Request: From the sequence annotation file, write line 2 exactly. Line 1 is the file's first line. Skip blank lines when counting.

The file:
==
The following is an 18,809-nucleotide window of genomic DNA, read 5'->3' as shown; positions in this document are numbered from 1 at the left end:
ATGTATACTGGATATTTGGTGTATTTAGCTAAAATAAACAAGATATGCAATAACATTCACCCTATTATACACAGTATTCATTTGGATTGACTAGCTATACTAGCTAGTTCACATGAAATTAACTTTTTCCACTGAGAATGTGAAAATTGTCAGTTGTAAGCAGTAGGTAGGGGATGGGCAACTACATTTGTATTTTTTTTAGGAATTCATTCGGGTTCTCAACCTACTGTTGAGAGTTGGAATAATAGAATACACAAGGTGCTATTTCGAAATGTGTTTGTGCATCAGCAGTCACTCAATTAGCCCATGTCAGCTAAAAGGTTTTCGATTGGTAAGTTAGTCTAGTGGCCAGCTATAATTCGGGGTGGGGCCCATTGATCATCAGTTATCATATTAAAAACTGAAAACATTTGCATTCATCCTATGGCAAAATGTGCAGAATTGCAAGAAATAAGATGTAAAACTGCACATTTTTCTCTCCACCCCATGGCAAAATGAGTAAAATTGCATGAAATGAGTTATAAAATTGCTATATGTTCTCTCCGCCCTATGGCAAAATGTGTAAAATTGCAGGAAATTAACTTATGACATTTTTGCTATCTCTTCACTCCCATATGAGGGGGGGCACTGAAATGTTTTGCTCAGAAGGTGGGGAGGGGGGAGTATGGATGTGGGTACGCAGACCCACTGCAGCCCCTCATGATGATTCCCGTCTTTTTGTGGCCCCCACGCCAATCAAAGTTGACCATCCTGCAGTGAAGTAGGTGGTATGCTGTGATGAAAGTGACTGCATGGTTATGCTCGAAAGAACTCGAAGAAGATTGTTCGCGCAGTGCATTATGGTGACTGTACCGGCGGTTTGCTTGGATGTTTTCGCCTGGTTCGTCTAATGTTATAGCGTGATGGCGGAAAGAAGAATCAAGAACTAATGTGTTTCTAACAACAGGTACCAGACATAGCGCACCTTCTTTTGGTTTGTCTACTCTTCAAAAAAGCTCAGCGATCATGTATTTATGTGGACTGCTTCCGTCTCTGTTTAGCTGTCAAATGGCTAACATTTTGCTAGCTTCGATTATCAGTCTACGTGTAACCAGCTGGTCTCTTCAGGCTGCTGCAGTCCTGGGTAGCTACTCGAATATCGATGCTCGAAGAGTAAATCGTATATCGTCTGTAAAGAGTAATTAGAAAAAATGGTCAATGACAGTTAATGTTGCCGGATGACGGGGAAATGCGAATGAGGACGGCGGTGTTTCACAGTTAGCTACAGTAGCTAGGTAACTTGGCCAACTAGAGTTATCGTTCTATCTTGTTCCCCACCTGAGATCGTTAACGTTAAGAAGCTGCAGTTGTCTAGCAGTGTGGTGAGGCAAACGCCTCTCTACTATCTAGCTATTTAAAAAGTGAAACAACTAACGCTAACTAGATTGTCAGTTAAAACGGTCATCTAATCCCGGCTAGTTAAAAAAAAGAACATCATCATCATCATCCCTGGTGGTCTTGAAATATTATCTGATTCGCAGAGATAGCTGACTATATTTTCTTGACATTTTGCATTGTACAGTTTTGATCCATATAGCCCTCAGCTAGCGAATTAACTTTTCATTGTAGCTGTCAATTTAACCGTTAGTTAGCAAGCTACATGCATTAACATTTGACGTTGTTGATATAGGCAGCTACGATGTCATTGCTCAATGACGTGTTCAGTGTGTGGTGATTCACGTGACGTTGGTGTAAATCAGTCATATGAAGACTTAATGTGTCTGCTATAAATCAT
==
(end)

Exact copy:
ATGTATACTGGATATTTGGTGTATTTAGCTAAAATAAACAAGATATGCAATAACATTCACCCTATTATACACAGTATTCATTTGGATTGACTAGCTATACTAGCTAGTTCACATGAAATTAACTTTTTCCACTGAGAATGTGAAAATTGTCAGTTGTAAGCAGTAGGTAGGGGATGGGCAACTACATTTGTATTTTTTTTAGGAATTCATTCGGGTTCTCAACCTACTGTTGAGAGTTGGAATAATAGAATACACAAGGTGCTATTTCGAAATGTGTTTGTGCATCAGCAGTCACTCAATTAGCCCATGTCAGCTAAAAGGTTTTCGATTGGTAAGTTAGTCTAGTGGCCAGCTATAATTCGGGGTGGGGCCCATTGATCATCAGTTATCATATTAAAAACTGAAAACATTTGCATTCATCCTATGGCAAAATGTGCAGAATTGCAAGAAATAAGATGTAAAACTGCACATTTTTCTCTCCACCCCATGGCAAAATGAGTAAAATTGCATGAAATGAGTTATAAAATTGCTATATGTTCTCTCCGCCCTATGGCAAAATGTGTAAAATTGCAGGAAATTAACTTATGACATTTTTGCTATCTCTTCACTCCCATATGAGGGGGGGCACTGAAATGTTTTGCTCAGAAGGTGGGGAGGGGGGAGTATGGATGTGGGTACGCAGACCCACTGCAGCCCCTCATGATGATTCCCGTCTTTTTGTGGCCCCCACGCCAATCAAAGTTGACCATCCTGCAGTGAAGTAGGTGGTATGCTGTGATGAAAGTGACTGCATGGTTATGCTCGAAAGAACTCGAAGAAGATTGTTCGCGCAGTGCATTATGGTGACTGTACCGGCGGTTTGCTTGGATGTTTTCGCCTGGTTCGTCTAATGTTATAGCGTGATGGCGGAAAGAAGAATCAAGAACTAATGTGTTTCTAACAACAGGTACCAGACATAGCGCACCTTCTTTTGGTTTGTCTACTCTTCAAAAAAGCTCAGCGATCATGTATTTATGTGGACTGCTTCCGTCTCTGTTTAGCTGTCAAATGGCTAACATTTTGCTAGCTTCGATTATCAGTCTACGTGTAACCAGCTGGTCTCTTCAGGCTGCTGCAGTCCTGGGTAGCTACTCGAATATCGATGCTCGAAGAGTAAATCGTATATCGTCTGTAAAGAGTAATTAGAAAAAATGGTCAATGACAGTTAATGTTGCCGGATGACGGGGAAATGCGAATGAGGACGGCGGTGTTTCACAGTTAGCTACAGTAGCTAGGTAACTTGGCCAACTAGAGTTATCGTTCTATCTTGTTCCCCACCTGAGATCGTTAACGTTAAGAAGCTGCAGTTGTCTAGCAGTGTGGTGAGGCAAACGCCTCTCTACTATCTAGCTATTTAAAAAGTGAAACAACTAACGCTAACTAGATTGTCAGTTAAAACGGTCATCTAATCCCGGCTAGTTAAAAAAAAGAACATCATCATCATCATCCCTGGTGGTCTTGAAATATTATCTGATTCGCAGAGATAGCTGACTATATTTTCTTGACATTTTGCATTGTACAGTTTTGATCCATATAGCCCTCAGCTAGCGAATTAACTTTTCATTGTAGCTGTCAATTTAACCGTTAGTTAGCAAGCTACATGCATTAACATTTGACGTTGTTGATATAGGCAGCTACGATGTCATTGCTCAATGACGTGTTCAGTGTGTGGTGATTCACGTGACGTTGGTGTAAATCAGTCATATGAAGACTTAATGTGTCTGCTATAAATCAT